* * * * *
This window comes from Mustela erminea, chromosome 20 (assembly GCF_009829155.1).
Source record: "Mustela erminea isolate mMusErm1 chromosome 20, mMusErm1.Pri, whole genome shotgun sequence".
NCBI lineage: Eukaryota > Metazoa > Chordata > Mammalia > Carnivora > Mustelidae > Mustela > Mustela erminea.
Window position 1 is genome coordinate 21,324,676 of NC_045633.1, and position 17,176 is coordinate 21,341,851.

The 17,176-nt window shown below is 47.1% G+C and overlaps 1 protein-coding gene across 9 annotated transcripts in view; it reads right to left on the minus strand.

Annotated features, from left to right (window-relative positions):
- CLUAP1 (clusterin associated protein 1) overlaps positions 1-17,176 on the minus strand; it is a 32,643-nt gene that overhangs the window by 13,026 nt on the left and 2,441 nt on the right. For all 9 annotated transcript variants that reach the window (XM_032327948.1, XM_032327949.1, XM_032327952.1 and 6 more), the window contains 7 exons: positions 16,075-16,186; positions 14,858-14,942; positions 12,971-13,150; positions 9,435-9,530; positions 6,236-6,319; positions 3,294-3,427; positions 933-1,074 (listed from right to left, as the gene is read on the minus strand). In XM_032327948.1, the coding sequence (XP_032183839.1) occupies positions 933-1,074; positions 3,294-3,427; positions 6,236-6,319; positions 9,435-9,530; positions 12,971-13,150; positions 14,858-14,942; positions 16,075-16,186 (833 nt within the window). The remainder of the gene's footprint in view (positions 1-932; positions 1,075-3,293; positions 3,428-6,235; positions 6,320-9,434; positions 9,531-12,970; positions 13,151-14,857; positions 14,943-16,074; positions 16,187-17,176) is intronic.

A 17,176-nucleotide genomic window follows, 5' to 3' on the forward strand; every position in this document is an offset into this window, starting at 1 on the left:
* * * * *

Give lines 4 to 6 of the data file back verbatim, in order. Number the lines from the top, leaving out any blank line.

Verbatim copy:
Window position 1 is genome coordinate 21,324,676 of NC_045633.1, and position 17,176 is coordinate 21,341,851.

The 17,176-nt window shown below is 47.1% G+C and overlaps 1 protein-coding gene across 9 annotated transcripts in view; it reads right to left on the minus strand.

Annotated features, from left to right (window-relative positions):